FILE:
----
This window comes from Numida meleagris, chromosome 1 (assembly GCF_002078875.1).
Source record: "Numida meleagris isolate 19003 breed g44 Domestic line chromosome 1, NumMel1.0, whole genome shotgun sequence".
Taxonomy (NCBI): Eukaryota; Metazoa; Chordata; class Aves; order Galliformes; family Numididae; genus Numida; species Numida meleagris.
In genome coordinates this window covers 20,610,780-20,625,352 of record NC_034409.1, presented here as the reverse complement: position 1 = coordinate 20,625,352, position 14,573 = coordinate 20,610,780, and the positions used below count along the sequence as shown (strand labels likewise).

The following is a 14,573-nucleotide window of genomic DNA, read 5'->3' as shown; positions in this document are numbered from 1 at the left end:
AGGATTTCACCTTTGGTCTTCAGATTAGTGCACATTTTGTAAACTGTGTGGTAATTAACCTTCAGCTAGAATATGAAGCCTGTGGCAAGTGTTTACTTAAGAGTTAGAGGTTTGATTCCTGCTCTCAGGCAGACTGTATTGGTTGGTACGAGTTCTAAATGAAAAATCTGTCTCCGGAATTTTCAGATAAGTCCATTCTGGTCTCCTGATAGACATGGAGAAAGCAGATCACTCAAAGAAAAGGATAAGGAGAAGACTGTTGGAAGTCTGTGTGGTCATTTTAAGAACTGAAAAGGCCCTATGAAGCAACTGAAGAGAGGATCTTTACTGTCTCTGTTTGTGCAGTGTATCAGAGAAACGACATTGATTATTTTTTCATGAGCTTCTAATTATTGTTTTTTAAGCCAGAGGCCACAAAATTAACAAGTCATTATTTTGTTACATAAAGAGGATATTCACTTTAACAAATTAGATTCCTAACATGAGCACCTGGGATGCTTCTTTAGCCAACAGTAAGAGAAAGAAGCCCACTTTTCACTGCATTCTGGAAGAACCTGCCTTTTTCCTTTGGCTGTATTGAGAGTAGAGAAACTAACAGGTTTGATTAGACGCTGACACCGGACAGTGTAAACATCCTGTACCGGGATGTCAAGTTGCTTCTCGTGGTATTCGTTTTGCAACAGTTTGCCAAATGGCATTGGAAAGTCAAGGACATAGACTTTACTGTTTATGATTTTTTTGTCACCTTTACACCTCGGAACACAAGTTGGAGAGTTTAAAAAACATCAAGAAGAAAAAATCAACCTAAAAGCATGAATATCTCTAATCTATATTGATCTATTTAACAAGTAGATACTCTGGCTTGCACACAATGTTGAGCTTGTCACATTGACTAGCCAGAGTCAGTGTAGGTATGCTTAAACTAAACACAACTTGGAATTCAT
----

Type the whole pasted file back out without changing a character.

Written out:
This window comes from Numida meleagris, chromosome 1 (assembly GCF_002078875.1).
Source record: "Numida meleagris isolate 19003 breed g44 Domestic line chromosome 1, NumMel1.0, whole genome shotgun sequence".
Taxonomy (NCBI): Eukaryota; Metazoa; Chordata; class Aves; order Galliformes; family Numididae; genus Numida; species Numida meleagris.
In genome coordinates this window covers 20,610,780-20,625,352 of record NC_034409.1, presented here as the reverse complement: position 1 = coordinate 20,625,352, position 14,573 = coordinate 20,610,780, and the positions used below count along the sequence as shown (strand labels likewise).

The following is a 14,573-nucleotide window of genomic DNA, read 5'->3' as shown; positions in this document are numbered from 1 at the left end:
AGGATTTCACCTTTGGTCTTCAGATTAGTGCACATTTTGTAAACTGTGTGGTAATTAACCTTCAGCTAGAATATGAAGCCTGTGGCAAGTGTTTACTTAAGAGTTAGAGGTTTGATTCCTGCTCTCAGGCAGACTGTATTGGTTGGTACGAGTTCTAAATGAAAAATCTGTCTCCGGAATTTTCAGATAAGTCCATTCTGGTCTCCTGATAGACATGGAGAAAGCAGATCACTCAAAGAAAAGGATAAGGAGAAGACTGTTGGAAGTCTGTGTGGTCATTTTAAGAACTGAAAAGGCCCTATGAAGCAACTGAAGAGAGGATCTTTACTGTCTCTGTTTGTGCAGTGTATCAGAGAAACGACATTGATTATTTTTTCATGAGCTTCTAATTATTGTTTTTTAAGCCAGAGGCCACAAAATTAACAAGTCATTATTTTGTTACATAAAGAGGATATTCACTTTAACAAATTAGATTCCTAACATGAGCACCTGGGATGCTTCTTTAGCCAACAGTAAGAGAAAGAAGCCCACTTTTCACTGCATTCTGGAAGAACCTGCCTTTTTCCTTTGGCTGTATTGAGAGTAGAGAAACTAACAGGTTTGATTAGACGCTGACACCGGACAGTGTAAACATCCTGTACCGGGATGTCAAGTTGCTTCTCGTGGTATTCGTTTTGCAACAGTTTGCCAAATGGCATTGGAAAGTCAAGGACATAGACTTTACTGTTTATGATTTTTTTGTCACCTTTACACCTCGGAACACAAGTTGGAGAGTTTAAAAAACATCAAGAAGAAAAAATCAACCTAAAAGCATGAATATCTCTAATCTATATTGATCTATTTAACAAGTAGATACTCTGGCTTGCACACAATGTTGAGCTTGTCACATTGACTAGCCAGAGTCAGTGTAGGTATGCTTAAACTAAACACAACTTGGAATTCAT